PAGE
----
Monday, 9 December 2013

Book review: Paris Requiem - Lisa Appignanesi

Paris Requiem


The blurb.
Paris 1899. Capital of the crime passionnel. The city is electric with excitement. Preparations for the universal exhibition and the dawn of a new century have hit fever pitch. But the sensual spectacle of the belle époque is overshadowed by racial and social tensions, as the Dreyfus affair unleashes a riotous surge of anti-semitism. Into its midst enters James Norton, an American charged with bringing home his brother Raf and their high-spirited sister Ellie. When the body of the beautiful Jewish woman Raf loves turns up in the Seine, and her sister is discovered in the sprawling Salpétière asylum, the siblings are drawn into a dark web of violence, madness and death. As James reluctantly tackles his mission, it emerges that he and Paris share a history - one that is not altogether unlinked to the turbulent present that now confronts him.

This gripping psychological period thriller, is written in chilling top form.

My opinion.
I'll start by quoting Sarah Dunant "Master story telling from a mistress of fiction". 

This was an incredible book. From the very beginning Lisa Appignanesi brings Paris anno 1899 to live in such a brilliant way you feel like you've been there, like you were actually there the moment it all happened. The amount of detail and study that went into this story is just mind blowing.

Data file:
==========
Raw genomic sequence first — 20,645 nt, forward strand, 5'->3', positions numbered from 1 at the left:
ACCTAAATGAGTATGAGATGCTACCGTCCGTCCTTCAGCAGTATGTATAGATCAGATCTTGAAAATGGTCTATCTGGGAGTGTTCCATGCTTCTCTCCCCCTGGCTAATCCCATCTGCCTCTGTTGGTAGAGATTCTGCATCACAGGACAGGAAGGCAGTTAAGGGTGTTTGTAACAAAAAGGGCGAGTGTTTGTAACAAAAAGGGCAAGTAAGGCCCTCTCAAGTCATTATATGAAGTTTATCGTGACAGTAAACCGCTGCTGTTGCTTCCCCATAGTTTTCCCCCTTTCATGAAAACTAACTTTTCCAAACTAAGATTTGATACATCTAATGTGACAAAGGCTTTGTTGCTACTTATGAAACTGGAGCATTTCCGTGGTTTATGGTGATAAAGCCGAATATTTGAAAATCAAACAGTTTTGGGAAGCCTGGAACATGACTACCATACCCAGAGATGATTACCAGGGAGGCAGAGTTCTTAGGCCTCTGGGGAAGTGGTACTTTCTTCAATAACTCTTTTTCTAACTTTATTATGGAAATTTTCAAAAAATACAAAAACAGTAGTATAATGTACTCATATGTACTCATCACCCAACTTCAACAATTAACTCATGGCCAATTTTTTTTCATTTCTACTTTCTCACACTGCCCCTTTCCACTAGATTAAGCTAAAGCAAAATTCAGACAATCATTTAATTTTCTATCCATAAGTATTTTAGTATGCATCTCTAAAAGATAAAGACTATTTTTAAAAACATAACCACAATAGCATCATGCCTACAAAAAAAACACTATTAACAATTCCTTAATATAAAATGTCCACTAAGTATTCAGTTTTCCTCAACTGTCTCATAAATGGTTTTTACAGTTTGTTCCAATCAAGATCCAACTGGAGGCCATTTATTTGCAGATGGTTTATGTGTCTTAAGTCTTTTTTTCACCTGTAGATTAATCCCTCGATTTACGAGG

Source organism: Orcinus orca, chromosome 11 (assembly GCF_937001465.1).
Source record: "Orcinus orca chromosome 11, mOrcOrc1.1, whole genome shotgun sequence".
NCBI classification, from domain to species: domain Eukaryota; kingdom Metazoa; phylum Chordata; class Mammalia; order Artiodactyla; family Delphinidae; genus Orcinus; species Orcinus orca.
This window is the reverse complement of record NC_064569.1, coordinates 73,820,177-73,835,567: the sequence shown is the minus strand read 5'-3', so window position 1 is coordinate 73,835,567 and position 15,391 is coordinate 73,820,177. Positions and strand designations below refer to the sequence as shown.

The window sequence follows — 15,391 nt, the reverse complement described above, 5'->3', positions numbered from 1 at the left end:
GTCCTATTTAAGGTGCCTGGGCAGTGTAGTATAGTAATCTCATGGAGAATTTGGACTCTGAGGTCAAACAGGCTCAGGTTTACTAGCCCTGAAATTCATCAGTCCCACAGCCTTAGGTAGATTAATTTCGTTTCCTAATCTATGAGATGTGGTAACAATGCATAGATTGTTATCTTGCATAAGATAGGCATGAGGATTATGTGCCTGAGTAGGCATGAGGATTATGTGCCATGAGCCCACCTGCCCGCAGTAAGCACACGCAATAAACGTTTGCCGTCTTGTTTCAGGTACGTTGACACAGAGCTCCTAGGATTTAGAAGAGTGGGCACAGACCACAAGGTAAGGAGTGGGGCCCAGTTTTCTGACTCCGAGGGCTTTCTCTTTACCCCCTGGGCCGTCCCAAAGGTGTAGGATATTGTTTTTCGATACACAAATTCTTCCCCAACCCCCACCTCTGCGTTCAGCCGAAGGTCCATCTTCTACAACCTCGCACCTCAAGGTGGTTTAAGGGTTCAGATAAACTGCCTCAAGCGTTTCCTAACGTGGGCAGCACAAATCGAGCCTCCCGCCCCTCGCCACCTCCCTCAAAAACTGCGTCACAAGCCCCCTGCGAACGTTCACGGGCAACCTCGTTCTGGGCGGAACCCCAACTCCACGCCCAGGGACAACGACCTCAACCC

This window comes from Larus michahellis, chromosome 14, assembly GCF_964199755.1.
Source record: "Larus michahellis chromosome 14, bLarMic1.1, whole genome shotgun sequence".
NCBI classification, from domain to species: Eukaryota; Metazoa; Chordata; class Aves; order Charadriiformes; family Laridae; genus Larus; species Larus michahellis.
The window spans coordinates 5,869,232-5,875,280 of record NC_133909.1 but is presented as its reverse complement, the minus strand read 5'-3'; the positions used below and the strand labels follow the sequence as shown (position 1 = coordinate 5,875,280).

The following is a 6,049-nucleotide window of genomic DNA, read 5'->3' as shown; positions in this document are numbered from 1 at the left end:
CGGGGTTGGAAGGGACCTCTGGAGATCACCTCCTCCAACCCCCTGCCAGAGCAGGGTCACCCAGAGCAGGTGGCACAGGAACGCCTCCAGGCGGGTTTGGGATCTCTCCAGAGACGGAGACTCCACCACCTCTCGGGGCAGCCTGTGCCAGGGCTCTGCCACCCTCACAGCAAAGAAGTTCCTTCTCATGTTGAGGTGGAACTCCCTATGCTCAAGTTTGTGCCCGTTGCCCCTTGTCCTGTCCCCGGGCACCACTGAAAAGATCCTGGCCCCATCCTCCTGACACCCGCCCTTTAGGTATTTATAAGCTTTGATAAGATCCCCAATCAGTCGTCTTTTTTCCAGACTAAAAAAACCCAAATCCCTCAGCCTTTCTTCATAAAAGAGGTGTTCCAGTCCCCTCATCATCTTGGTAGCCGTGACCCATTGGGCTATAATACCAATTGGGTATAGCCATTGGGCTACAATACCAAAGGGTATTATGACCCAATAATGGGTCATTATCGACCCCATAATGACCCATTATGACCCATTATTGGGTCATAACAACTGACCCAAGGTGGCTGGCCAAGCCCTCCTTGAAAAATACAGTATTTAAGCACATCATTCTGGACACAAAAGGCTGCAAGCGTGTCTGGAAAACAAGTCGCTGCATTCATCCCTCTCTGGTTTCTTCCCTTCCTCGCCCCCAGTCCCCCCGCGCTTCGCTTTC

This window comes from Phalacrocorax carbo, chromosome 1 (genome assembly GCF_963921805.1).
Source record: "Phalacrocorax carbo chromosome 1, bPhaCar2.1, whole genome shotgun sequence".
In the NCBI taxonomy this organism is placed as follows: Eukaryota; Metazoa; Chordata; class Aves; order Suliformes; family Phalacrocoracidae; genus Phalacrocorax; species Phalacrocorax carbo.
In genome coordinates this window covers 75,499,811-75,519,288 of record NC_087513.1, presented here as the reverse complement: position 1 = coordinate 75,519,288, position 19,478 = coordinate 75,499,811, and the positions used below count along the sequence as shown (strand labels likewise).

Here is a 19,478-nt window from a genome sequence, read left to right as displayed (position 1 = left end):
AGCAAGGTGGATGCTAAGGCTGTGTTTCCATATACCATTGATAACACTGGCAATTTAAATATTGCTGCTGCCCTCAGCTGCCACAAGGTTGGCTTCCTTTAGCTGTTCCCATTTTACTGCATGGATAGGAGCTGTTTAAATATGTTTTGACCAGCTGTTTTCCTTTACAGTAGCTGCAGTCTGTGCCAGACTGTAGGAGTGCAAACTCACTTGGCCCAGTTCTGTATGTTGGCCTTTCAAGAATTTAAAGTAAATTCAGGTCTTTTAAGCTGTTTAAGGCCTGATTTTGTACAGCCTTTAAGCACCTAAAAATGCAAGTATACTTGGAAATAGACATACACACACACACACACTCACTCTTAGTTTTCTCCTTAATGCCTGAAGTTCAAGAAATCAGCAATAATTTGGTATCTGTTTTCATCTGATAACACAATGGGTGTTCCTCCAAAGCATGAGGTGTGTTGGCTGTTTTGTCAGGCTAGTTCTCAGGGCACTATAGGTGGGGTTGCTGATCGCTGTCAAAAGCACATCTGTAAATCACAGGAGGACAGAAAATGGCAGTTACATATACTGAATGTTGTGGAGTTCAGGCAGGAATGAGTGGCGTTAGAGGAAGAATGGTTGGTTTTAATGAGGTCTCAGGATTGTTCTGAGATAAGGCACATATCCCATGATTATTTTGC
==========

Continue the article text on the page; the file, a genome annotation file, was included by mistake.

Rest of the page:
James Norton wasn't the easiest character to relate too, in my opinion, but this turned out to work in my favor I think: not liking and/or understanding him immediately made me more skeptical and read more attentively. There's so much detail in both surroundings and characters that it's easy too miss when you're too excited to start your detective work.

When James Norton starts his personal investigation he's determined to "solve the case" and to take his brother and sister back home with him; the sooner the better. His investigation however meets one dead end after another and every new clue brings another new mystery, up to the point where it's just one big confusing, unsolved mess. Just when you're thinking things will never be solved or you think you have figured it out, Lisa Appignanesi surprises you, time and time again. Nothing in the characters' lives, nor in the case goes like you expected them to.

Paris Requiem is a brilliant psychological thriller, engaging from the moment you start reading until well after the moment you've finished it. 



Many thanks to Arcadia Books for providing me with a review copy. 
I'm so very lucky to have gotten the chance to read Paris Requiem.

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